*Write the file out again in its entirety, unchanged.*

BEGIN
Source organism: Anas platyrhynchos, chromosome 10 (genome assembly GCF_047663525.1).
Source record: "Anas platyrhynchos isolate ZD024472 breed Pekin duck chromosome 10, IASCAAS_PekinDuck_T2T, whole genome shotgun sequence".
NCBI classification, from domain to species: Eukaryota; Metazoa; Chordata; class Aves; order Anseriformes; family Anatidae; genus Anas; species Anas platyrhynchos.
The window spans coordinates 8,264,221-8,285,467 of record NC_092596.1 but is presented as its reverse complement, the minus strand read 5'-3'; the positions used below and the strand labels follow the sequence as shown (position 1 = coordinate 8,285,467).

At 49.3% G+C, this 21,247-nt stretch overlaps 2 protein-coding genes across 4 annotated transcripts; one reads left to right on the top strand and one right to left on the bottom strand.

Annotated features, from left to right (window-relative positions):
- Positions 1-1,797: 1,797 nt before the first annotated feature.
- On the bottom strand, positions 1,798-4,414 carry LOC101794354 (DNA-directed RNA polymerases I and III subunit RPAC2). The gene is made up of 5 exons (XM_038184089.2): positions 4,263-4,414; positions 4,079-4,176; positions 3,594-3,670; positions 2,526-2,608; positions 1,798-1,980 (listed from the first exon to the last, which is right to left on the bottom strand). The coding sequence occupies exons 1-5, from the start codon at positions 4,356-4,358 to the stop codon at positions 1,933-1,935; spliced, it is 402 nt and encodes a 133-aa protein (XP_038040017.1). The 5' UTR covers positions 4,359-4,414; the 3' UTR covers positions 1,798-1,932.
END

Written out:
Source organism: Anas platyrhynchos, chromosome 10 (genome assembly GCF_047663525.1).
Source record: "Anas platyrhynchos isolate ZD024472 breed Pekin duck chromosome 10, IASCAAS_PekinDuck_T2T, whole genome shotgun sequence".
NCBI classification, from domain to species: Eukaryota; Metazoa; Chordata; class Aves; order Anseriformes; family Anatidae; genus Anas; species Anas platyrhynchos.
The window spans coordinates 8,264,221-8,285,467 of record NC_092596.1 but is presented as its reverse complement, the minus strand read 5'-3'; the positions used below and the strand labels follow the sequence as shown (position 1 = coordinate 8,285,467).

At 49.3% G+C, this 21,247-nt stretch overlaps 2 protein-coding genes across 4 annotated transcripts; one reads left to right on the top strand and one right to left on the bottom strand.

Annotated features, from left to right (window-relative positions):
- Positions 1-1,797: 1,797 nt before the first annotated feature.
- On the bottom strand, positions 1,798-4,414 carry LOC101794354 (DNA-directed RNA polymerases I and III subunit RPAC2). The gene is made up of 5 exons (XM_038184089.2): positions 4,263-4,414; positions 4,079-4,176; positions 3,594-3,670; positions 2,526-2,608; positions 1,798-1,980 (listed from the first exon to the last, which is right to left on the bottom strand). The coding sequence occupies exons 1-5, from the start codon at positions 4,356-4,358 to the stop codon at positions 1,933-1,935; spliced, it is 402 nt and encodes a 133-aa protein (XP_038040017.1). The 5' UTR covers positions 4,359-4,414; the 3' UTR covers positions 1,798-1,932.